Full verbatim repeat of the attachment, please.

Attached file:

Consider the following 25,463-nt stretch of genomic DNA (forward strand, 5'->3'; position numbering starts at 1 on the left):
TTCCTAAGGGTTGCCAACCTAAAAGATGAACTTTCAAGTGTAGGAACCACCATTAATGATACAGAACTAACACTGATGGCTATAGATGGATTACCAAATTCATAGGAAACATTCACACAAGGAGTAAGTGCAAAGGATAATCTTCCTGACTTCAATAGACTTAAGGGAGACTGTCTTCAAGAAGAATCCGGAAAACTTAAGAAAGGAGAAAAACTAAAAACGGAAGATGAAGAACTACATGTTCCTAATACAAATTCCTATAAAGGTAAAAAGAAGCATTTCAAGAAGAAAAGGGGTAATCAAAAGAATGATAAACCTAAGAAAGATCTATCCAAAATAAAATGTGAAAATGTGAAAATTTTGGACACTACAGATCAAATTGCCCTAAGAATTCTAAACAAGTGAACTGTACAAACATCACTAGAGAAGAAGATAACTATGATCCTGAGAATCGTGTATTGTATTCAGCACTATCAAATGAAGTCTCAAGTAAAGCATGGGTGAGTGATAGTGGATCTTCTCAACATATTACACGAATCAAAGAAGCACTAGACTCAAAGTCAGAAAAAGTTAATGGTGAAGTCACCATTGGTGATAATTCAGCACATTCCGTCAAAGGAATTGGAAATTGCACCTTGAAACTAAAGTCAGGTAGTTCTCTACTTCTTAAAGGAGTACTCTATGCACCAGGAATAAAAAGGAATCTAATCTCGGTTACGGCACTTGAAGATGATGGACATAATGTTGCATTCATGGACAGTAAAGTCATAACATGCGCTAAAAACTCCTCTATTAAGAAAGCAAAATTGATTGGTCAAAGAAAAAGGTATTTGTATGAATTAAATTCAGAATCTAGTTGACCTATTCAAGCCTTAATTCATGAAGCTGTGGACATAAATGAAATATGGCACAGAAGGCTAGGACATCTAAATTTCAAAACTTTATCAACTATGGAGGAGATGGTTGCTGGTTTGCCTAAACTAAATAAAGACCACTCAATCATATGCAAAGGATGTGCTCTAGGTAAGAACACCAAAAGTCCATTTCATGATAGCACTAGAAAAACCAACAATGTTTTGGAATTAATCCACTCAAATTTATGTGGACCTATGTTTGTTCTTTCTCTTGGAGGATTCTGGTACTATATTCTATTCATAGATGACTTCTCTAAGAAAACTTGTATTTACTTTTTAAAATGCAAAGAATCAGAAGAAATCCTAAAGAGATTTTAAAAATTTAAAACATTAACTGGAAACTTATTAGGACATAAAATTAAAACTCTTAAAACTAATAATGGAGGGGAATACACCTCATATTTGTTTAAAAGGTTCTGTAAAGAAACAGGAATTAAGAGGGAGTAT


Consider the following 25,463-nt stretch of genomic DNA (forward strand, 5'->3'; position numbering starts at 1 on the left):
TTCCTAAGGGTTGCCAACCTAAAAGATGAACTTTCAAGTGTAGGAACCACCATTAATGATACAGAACTAACACTGATGGCTATAGATGGATTACCAAATTCATAGGAAACATTCACACAAGGAGTAAGTGCAAAGGATAATCTTCCTGACTTCAATAGACTTAAGGGAGACTGTCTTCAAGAAGAATCCGGAAAACTTAAGAAAGGAGAAAAACTAAAAACGGAAGATGAAGAACTACATGTTCCTAATACAAATTCCTATAAAGGTAAAAAGAAGCATTTCAAGAAGAAAAGGGGTAATCAAAAGAATGATAAACCTAAGAAAGATCTATCCAAAATAAAATGTGAAAATGTGAAAATTTTGGACACTACAGATCAAATTGCCCTAAGAATTCTAAACAAGTGAACTGTACAAACATCACTAGAGAAGAAGATAACTATGATCCTGAGAATCGTGTATTGTATTCAGCACTATCAAATGAAGTCTCAAGTAAAGCATGGGTGAGTGATAGTGGATCTTCTCAACATATTACACGAATCAAAGAAGCACTAGACTCAAAGTCAGAAAAAGTTAATGGTGAAGTCACCATTGGTGATAATTCAGCACATTCCGTCAAAGGAATTGGAAATTGCACCTTGAAACTAAAGTCAGGTAGTTCTCTACTTCTTAAAGGAGTACTCTATGCACCAGGAATAAAAAGGAATCTAATCTCGGTTACGGCACTTGAAGATGATGGACATAATGTTGCATTCATGGACAGTAAAGTCATAACATGCGCTAAAAACTCCTCTATTAAGAAAGCAAAATTGATTGGTCAAAGAAAAAGGTATTTGTATGAATTAAATTCAGAATCTAGTTGACCTATTCAAGCCTTAATTCATGAAGCTGTGGACATAAATGAAATATGGCACAGAAGGCTAGGACATCTAAATTTCAAAACTTTATCAACTATGGAGGAGATGGTTGCTGGTTTGCCTAAACTAAATAAAGACCACTCAATCATATGCAAAGGATGTGCTCTAGGTAAGAACACCAAAAGTCCATTTCATGATAGCACTAGAAAAACCAACAATGTTTTGGAATTAATCCACTCAAATTTATGTGGACCTATGTTTGTTCTTTCTCTTGGAGGATTCTGGTACTATATTCTATTCATAGATGACTTCTCTAAGAAAACTTGTATTTACTTTTTAAAATGCAAAGAATCAGAAGAAATCCTAAAGAGATTTTAAAAATTTAAAACATTAACTGGAAACTTATTAGGACATAAAATTAAAACTCTTAAAACTAATAATGGAGGGGAATACACCTCATATTTGTTTAAAAGGTTCTGTAAAGAAACAGGAATTAAGAGGGAGTAT